The US said it was “disgusted” with Russia and China after they vetoed on Saturday a United Nations Security Council resolution condemning the violence in Syria only hours after the Syrian military attacked the city of Homs in what appeared to be the bloodiest incident yet in the eleven month-long uprising.

A week of intense negotiations at the UN in New York ended in diplomatic rancour on Saturday when the Security Council voted 13-2 in favour of the Arab and western-backed resolution calling for president Bashar al-Assad to transfer power.

Russia, which has been the closest ally of the Syrian regime throughout the process, and China both vetoed the resolution, saying that it interfered with Syrian sovereignty.

At a security conference in Munich on Sunday, Qatar’s foreign minister, Khalid al-Attiyah, described the rare double veto as a “license to kill” for the Assad regime. The Yemeni Nobel laureate, Tawakul Karman, said expelling Syrian ambassadors was “the minimum” governments could do in response to the violence.

Tunisia’s prime minister, Hamadi Jebali, concurred, calling on all Arab countries to send Syrian envoys back to Damascus. “The Syrian people aren’t expecting statements, they’re expecting concrete actions,” he said. On Saturday, Tunisia’s president announced that the country had started the process of withdrawing its recognition of the Assad regime, including expelling its ambassador.

The vote was called in New York as diplomats were inundated with dramatic reports of the violence in the city of Homs, which the Assad government denied, but which the Obama administration said involved the “murder of hundreds of Syrian citizens”.

President Barack Obama released a statement condemning the “unspeakable assault” in Homs and saying that Mr Assad “has lost all legitimacy with his people and the international community”.

The decision to veto the UN resolution was also sharply attacked by western governments. William Hague, UK foreign secretary, said: “Russia and China faced a simple choice today: would they support the people of Syria and the Arab League or not? They decided not to, and instead sided with the Syrian regime and its brutal suppression of the Syrian people in support of their own national interests.”

Hillary Clinton, US secretary of state, said those who opposed the resolution would be “complicit in the continuing violence and bloodshed” in Syria.

Speaking after last-minute talks in Munich with Sergei Lavrov, Russia’s foreign minister, Mrs Clinton said that if a process of peacemaking was not started, it was impossible to predict the future.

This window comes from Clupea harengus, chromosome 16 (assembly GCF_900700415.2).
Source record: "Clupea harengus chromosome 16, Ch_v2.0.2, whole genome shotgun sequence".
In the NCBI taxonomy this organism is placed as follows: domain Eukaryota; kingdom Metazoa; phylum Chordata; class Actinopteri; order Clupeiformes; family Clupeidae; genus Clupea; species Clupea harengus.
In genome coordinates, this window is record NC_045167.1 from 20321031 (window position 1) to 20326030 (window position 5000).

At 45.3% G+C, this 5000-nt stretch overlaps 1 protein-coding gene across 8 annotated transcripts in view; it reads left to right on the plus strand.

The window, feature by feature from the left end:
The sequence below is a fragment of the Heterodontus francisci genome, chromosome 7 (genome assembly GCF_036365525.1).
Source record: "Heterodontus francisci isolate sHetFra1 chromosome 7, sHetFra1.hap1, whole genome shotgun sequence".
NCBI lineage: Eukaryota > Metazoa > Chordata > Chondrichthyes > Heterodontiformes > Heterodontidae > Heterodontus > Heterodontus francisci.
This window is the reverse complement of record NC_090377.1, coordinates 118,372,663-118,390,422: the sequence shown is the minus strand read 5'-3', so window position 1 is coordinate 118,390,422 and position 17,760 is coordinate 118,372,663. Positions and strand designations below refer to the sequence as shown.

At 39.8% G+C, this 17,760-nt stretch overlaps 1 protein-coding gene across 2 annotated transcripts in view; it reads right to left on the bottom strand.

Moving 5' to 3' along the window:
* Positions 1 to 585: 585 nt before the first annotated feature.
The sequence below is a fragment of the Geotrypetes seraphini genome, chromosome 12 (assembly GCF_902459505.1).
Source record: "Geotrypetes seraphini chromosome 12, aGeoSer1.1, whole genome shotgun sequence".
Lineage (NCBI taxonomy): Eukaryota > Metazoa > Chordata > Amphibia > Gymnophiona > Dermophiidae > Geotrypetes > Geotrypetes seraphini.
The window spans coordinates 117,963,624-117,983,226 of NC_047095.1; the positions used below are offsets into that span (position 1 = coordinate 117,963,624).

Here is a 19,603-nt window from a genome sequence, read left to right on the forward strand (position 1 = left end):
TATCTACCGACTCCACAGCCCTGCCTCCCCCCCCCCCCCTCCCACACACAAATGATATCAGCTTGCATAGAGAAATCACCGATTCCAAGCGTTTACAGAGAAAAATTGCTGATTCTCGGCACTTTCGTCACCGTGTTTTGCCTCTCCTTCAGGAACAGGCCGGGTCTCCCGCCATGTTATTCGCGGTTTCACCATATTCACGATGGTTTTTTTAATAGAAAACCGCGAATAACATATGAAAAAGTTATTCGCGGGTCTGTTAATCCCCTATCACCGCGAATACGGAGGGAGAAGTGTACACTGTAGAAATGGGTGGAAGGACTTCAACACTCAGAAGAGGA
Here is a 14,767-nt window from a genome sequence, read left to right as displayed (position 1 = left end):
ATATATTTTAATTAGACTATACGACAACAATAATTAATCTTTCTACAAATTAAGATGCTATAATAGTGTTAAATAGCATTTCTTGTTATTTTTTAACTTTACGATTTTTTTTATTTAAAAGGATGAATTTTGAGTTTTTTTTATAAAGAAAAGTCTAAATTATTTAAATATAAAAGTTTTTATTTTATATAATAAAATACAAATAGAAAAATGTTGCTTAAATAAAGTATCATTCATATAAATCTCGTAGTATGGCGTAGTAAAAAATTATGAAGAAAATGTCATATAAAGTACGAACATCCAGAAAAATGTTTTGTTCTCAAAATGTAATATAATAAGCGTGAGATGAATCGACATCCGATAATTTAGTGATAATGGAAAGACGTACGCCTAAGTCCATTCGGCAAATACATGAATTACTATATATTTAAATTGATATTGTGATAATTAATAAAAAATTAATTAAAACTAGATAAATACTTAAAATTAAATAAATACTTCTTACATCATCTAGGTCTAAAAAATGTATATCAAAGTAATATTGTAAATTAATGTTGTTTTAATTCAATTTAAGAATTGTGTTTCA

“In the absence of the international community working together” to back the Arab League peace plan, there was “a great likelihood that Syria will descend into a civil war,” she said. “That is the outcome that every one of us must work to avoid.”

Mrs Clinton said it had not been possible to work constructively with Russia ahead of the vote, even though military intervention in Syria – fiercely opposed by Moscow – had been ruled out.

Speaking before the vote in New York, Mr Lavrov said that the resolution was flawed because it called for measures against the Assad regime, but did not criticise the opposition. “Unless you do it both ways, you are taking sides in a civil war,” he told a security conference in Munich.

He said it was unreasonable to ask the Syrian authorities to withdraw their troops to barracks, if there were not a comparable insistence on abandonment of force by armed groups opposing the government.

“We try to stick to our responsibilities as a permanent member of the Security Council – maintaining international peace and security,” Mr Lavrov said.

Beijing issued a statement on Sunday calling for all parties in Syria to end violence, adding that the sovereignty and territorial integrity of Syria must be “fully respected”.

The UN resolution said that the Security Council “fully supports” an Arab League plan for Mr Assad to hand over power to his vice-president and for a government of national unity to be formed. In negotiations with Russia during the week, the resolution was amended to take out mentions of possible sanctions and a ban on arms sales to the Syrian regime.

Despite Russian calls for more amendments, Arab and western diplomats said on Saturday that there would be no more compromises, effectively daring the Russians to exercise the veto that comes with being a permanent member of the Security Council.

Syrian activists from the Local Coordination Committees said that at least 61 people had been killed in an overnight bombardment of the rebellious central city of Homs. Other groups claimed that more than 200 had been killed, which would make it the bloodiest single incident in the Syrian uprising.

Alain Juppé, France’s foreign minister, said: “The massacre in Homs is a crime against humanity and those responsible will have to answer for it.”

Separately, Mr Obama said in an interview with US broadcaster NBC that he does not think Israel has decided whether to take military action against Iran’s nuclear programme. “We are going to be sure that we work in lockstep as we proceed to try to solve this – hopefully diplomatically,” he said.

Mr Obama said that he thinks tighter international sanctions are hurting the Iranian regime. “They are feeling the pinch,” he said.

Additional reporting by Leslie Hook in Beijing, Robin Harding in Washington and agencies.

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